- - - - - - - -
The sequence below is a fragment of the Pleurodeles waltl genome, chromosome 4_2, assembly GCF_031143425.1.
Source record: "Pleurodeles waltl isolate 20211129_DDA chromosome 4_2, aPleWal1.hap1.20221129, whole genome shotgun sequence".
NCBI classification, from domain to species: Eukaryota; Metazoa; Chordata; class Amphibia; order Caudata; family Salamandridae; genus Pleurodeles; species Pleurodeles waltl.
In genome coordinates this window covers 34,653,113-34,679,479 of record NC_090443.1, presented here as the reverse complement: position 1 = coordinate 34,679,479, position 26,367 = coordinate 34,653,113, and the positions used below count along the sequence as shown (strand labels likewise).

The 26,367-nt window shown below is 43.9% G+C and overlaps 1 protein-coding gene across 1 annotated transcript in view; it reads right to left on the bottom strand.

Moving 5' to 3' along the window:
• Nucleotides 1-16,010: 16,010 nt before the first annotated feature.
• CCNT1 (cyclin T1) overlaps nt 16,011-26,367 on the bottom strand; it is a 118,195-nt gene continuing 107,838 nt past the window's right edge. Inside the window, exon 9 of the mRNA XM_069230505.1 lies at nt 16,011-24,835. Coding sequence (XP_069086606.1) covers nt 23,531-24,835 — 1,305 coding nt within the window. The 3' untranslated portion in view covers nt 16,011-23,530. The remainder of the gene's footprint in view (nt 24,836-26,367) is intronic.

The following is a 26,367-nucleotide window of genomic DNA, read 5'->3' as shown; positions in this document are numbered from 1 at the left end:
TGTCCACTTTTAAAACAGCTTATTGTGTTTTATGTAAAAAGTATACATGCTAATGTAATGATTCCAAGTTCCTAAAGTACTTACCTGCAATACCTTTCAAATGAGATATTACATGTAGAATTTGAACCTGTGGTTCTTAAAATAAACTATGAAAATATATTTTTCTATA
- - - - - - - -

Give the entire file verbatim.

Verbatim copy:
The sequence below is a fragment of the Pleurodeles waltl genome, chromosome 4_2, assembly GCF_031143425.1.
Source record: "Pleurodeles waltl isolate 20211129_DDA chromosome 4_2, aPleWal1.hap1.20221129, whole genome shotgun sequence".
NCBI classification, from domain to species: Eukaryota; Metazoa; Chordata; class Amphibia; order Caudata; family Salamandridae; genus Pleurodeles; species Pleurodeles waltl.
In genome coordinates this window covers 34,653,113-34,679,479 of record NC_090443.1, presented here as the reverse complement: position 1 = coordinate 34,679,479, position 26,367 = coordinate 34,653,113, and the positions used below count along the sequence as shown (strand labels likewise).

The 26,367-nt window shown below is 43.9% G+C and overlaps 1 protein-coding gene across 1 annotated transcript in view; it reads right to left on the bottom strand.

Moving 5' to 3' along the window:
• Nucleotides 1-16,010: 16,010 nt before the first annotated feature.
• CCNT1 (cyclin T1) overlaps nt 16,011-26,367 on the bottom strand; it is a 118,195-nt gene continuing 107,838 nt past the window's right edge. Inside the window, exon 9 of the mRNA XM_069230505.1 lies at nt 16,011-24,835. Coding sequence (XP_069086606.1) covers nt 23,531-24,835 — 1,305 coding nt within the window. The 3' untranslated portion in view covers nt 16,011-23,530. The remainder of the gene's footprint in view (nt 24,836-26,367) is intronic.

The following is a 26,367-nucleotide window of genomic DNA, read 5'->3' as shown; positions in this document are numbered from 1 at the left end:
TGTCCACTTTTAAAACAGCTTATTGTGTTTTATGTAAAAAGTATACATGCTAATGTAATGATTCCAAGTTCCTAAAGTACTTACCTGCAATACCTTTCAAATGAGATATTACATGTAGAATTTGAACCTGTGGTTCTTAAAATAAACTATGAAAATATATTTTTCTATA